I take the point (and basically agree with him), but the Bible isn’t meant to dazzle us with poetic magic; it is meant to open us to the mind of God… which tends to be a little bit challenging.

Like Shakespeare, the King James translation dates from a period when the written word was intended to be read aloud. And this helps to give it a poetic power and sheer resonance that in my view is not matched by any subsequent translation.

Again, point taken. But, resonance isn’t enough. It isn’t a performance prop. Like with Shakespeare, it is possible to enjoy the spectacle and experience of a play while going home oblivious to the point of it all. It won’t kill you, but you are missing out on rather a lot.

Cameron (or whoever wrote the basic text) does a good job of exposing assumptions of neutrality, affirming the role of the Bible in the development of British politics and culture, the fundamental power of biblical anthropology in shaping what would now rather weakly be called ‘human rights’, and the importance of biblically informed theological and spiritual motivation in social altruism. He says:

The Bible has helped to shape the values which define our country. Indeed, as Margaret Thatcher once said, “we are a nation whose ideals are founded on the Bible.” Responsibility, hard work, charity, compassion, humility, self-sacrifice, love… pride in working for the common good and honouring the social obligations we have to one another, to our families and our communities… these are the values we treasure. Yes, they are Christian values. And we should not be afraid to acknowledge that.

I didn’t know we were afraid to acknowledge that. But, we are not told which biblical origins these virtues are derived from… or just how to deal with the fact that some people who read that same Bible will not recognise in the same way Cameron does how those virtues should be worked out in concrete priorities, policies or practices. He is absolutely right to knock on the head the utter nonsense that confident Christianity confounds those of other faiths – usually a patronising and ignorant gesture from secular humanists who think they know better than Muslims what offends them. Christianity has indeed created the space in which all people can freely worship or not.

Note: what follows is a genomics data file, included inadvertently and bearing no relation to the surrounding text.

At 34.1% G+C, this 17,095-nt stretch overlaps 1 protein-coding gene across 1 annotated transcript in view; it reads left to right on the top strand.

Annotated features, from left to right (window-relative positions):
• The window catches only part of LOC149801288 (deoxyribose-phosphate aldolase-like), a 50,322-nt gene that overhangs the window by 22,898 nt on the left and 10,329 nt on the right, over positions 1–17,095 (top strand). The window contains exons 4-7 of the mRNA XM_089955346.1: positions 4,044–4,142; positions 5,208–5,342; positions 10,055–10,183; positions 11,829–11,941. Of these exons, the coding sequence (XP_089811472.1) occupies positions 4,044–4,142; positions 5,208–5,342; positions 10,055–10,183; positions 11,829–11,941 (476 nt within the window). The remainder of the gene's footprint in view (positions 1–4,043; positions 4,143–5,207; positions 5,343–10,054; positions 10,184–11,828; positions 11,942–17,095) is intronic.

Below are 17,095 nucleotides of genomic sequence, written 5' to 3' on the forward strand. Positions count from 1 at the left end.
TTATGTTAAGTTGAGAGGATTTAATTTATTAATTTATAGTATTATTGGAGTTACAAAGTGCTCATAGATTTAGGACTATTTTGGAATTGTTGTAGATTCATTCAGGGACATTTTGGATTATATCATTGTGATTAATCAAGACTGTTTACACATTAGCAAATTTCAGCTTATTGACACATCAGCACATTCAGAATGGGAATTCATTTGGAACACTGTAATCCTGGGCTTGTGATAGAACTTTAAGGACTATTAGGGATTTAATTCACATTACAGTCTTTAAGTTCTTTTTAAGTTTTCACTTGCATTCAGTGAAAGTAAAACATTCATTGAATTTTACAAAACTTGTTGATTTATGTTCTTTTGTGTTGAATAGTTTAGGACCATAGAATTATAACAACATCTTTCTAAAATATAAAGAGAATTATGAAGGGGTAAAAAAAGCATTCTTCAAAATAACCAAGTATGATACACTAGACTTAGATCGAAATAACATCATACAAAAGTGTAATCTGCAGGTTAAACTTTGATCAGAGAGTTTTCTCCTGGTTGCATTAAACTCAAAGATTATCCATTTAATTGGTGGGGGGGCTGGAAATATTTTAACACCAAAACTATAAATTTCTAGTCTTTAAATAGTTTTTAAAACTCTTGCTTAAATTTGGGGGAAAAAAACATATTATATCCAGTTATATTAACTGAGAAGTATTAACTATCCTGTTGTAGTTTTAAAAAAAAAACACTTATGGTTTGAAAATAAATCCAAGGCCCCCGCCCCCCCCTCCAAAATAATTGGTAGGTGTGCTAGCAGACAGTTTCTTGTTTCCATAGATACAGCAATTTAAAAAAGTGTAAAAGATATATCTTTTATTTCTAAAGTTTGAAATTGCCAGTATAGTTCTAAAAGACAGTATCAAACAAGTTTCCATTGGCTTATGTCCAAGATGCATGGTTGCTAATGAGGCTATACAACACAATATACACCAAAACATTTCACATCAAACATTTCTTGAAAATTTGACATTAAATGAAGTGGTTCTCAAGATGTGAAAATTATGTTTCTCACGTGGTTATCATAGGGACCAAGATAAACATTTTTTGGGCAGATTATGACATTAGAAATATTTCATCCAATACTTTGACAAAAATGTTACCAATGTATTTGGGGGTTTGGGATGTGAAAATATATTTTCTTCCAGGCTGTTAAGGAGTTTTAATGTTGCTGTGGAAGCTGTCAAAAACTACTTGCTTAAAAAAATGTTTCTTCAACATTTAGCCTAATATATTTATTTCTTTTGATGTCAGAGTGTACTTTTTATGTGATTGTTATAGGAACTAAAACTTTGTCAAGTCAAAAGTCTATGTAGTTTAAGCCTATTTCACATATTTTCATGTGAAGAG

However, Cameron’s conclusion made me wince a little – not at what he said, but at the unarticulated assumptions behind it:

I believe the Church of England has a unique opportunity to help shape the future of our communities. But to do so it must keep on the agenda that speaks to the whole country. The future of our country is at a pivotal moment. The values we draw from the Bible go to the heart of what it means to belong in this country
…and you, as the Church of England, can help ensure that it stays that way.

And what might the ‘agenda that speaks to the whole country’ actually be? I suspect it has to do with stuff that some Christians, precisely because of their reading of the Bible – in whatever translation – believe is contentious on moral grounds. I am not saying they are right or wrong; my point is simply that Cameron’s point is itself contentious… as soon as you move beyond vague generalities about ‘values’ and ‘magic’ and into the text itself.

But, maybe he has just opened the door a little to a willingness to take the content of the Bible seriously and invite people to look at the text itself rather than some general or selective bits of nice language. (‘The Word became flesh’… which is when it all got a bit difficult…)

Two cheers for a brave and serious speech. One cheer reserved for the reservations above.